Japanese Noodles

Japanese noodles have slipped into kiwi cuisine with ease, their chewy texture, so different from pasta or egg noodles and their flavours which vary widely between the different types – soba, udon, ramen, somen or cha soba have become pantry staples for many. Noodles are low in salt and fat and high in complex carbohydrates.

In Japan menrui is the collective name given for noodles; when a particular style of noodle is being referred to, it is shortened to men; hence ramen and somen. Their history dates way back to the 700sAD and the original menrui were more like sweet dumplings. Culinary evolution was gradual until dumplings became noodles. Unlike China, noodles in Japan have never been made from rice, rather buckwheat, which grew in cold climates where rice could not, and more recently wheat.

In Japan noodles are the ultimate in fast food, being served simply freshly steamed, swimming in a fragrant broth, or cold as a salad and often as a snack. For convenience they come dry, cooked and long-life packaged, or cooked and fresh chilled, the last two only requiring re-heating.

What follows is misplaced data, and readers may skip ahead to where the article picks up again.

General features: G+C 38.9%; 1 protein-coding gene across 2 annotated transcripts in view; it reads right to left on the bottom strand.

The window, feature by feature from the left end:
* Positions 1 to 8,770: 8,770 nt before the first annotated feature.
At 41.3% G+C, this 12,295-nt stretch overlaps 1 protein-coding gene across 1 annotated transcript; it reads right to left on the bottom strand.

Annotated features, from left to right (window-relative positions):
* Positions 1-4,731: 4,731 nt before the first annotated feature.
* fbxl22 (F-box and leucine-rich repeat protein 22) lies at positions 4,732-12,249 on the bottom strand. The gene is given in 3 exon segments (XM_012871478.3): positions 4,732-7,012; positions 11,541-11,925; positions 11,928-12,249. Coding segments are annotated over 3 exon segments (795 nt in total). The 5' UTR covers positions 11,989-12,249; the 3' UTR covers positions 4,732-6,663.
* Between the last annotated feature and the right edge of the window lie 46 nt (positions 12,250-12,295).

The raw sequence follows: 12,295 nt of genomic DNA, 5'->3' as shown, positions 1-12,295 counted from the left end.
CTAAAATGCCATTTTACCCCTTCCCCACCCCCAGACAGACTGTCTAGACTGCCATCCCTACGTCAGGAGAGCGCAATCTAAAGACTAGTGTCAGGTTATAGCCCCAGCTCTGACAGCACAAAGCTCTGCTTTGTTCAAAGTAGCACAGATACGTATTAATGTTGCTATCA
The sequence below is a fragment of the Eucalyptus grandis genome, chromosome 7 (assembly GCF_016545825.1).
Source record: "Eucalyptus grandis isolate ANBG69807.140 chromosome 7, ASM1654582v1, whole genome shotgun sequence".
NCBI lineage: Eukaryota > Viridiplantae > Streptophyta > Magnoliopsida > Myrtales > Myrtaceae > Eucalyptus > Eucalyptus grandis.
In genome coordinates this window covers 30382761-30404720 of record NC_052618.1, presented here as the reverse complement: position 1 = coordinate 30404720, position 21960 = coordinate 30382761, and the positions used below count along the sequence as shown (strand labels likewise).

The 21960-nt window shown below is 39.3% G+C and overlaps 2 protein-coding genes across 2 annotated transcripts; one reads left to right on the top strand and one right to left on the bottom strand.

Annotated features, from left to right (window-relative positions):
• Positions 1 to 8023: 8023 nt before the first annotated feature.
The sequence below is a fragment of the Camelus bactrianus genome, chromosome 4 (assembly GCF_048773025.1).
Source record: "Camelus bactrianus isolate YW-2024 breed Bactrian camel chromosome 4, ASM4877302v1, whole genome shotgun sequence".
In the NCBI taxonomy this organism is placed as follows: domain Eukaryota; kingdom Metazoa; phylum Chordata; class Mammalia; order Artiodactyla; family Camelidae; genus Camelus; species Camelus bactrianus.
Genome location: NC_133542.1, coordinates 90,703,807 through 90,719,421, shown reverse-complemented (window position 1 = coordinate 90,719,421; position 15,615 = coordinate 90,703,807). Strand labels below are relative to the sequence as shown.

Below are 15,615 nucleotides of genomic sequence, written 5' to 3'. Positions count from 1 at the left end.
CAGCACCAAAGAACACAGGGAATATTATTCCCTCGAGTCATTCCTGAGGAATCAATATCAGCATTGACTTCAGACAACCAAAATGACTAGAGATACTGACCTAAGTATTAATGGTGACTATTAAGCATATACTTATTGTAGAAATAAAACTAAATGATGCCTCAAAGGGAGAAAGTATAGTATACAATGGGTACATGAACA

Japanese Noodles

Soba noodles are made from, or have included in them a percentage of, buckwheat flour. This adds a nutty flavour and chewy texture. Once cooked, the noodles can be served cold in a dressing or added to a hot dish.

Green Tea (cha soba) noodles are a green tea-flavoured variation on soba noodles.

Udon noodles are chunky round or square, made simply from wheat flour, salt and water. Serve them cold or in soups.

Hiyamugi noodles are vermicelli-like noodles prepared from wheat flour.

Somen Noodles are like HiIyamugi noodles, except that the dough is lightly coated in oil before being made into noodles. These thin round noodles are delicious cold in a dressing in summer.

Ramen noodles are Chinese-style noodles now popular in Japan. They are traditionally wavy though not always. It is these noodles that we have come to know as instant noodles.

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